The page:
It's definitely a win for the people left in Palo Alto - we're almost as exclusive as Atherton or Malibu now. Palo Alto wasn't nearly as exclusive when I arrived as it is now. It's so exclusive now that I couldn't possibly have afforded it if I were buying today.


1 person likes this
Posted by Igotmyirishgirl
a resident of Stanford
on Apr 11, 2016 at 9:07 pm

Fantastic assortment of fresh pastries with fruit that was tasty at Paris Baguette. The pastry chef recommended the fresh fruit and cream cake which I too home to Sacramento to share with my mates.

Palo Alto is one cool place to visit. I plan on spending much more time in this beautiful town full of friendly and responsible people who know how to live in harmony. I met a woman who's lived in Palo Alto for quite a while and is fortunate to enjoy such a nice and warm community. Yes indeed!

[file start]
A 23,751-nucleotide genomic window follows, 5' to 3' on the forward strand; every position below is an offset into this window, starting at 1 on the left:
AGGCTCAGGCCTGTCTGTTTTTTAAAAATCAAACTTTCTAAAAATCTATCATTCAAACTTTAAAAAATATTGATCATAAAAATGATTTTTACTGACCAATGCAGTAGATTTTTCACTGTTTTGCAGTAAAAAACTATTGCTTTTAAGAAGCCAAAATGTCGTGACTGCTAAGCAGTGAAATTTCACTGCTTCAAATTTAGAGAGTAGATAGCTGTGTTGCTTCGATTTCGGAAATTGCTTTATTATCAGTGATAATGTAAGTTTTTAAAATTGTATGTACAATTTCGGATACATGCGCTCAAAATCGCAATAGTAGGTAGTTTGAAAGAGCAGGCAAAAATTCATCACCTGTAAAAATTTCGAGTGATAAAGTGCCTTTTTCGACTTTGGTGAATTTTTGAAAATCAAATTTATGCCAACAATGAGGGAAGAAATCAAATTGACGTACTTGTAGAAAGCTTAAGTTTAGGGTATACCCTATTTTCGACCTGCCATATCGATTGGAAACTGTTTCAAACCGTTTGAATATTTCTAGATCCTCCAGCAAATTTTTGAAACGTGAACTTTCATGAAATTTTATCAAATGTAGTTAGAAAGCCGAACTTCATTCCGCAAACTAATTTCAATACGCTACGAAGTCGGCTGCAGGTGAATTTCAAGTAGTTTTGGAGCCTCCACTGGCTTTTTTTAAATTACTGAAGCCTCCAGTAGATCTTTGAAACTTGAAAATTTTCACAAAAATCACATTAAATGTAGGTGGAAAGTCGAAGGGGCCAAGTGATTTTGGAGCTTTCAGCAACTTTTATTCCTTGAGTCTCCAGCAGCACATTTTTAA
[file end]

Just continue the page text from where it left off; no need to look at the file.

11 people like this
Posted by Brigitte
a resident of Crescent Park
on Apr 11, 2016 at 10:57 pm

I tried Paris Baguette once and never went back. The name is very misleading as they do not sell authentic parisian pastry. The pastry I tried tasted like it was made with buttered flavored crisco. Very disappointing. The Prolific Oven, although not as good as it was when it first opened in the 80's, serves much better pastries.


12 people like this
Posted by Palo Alto Native
a resident of Crescent Park
on Apr 11, 2016 at 11:55 pm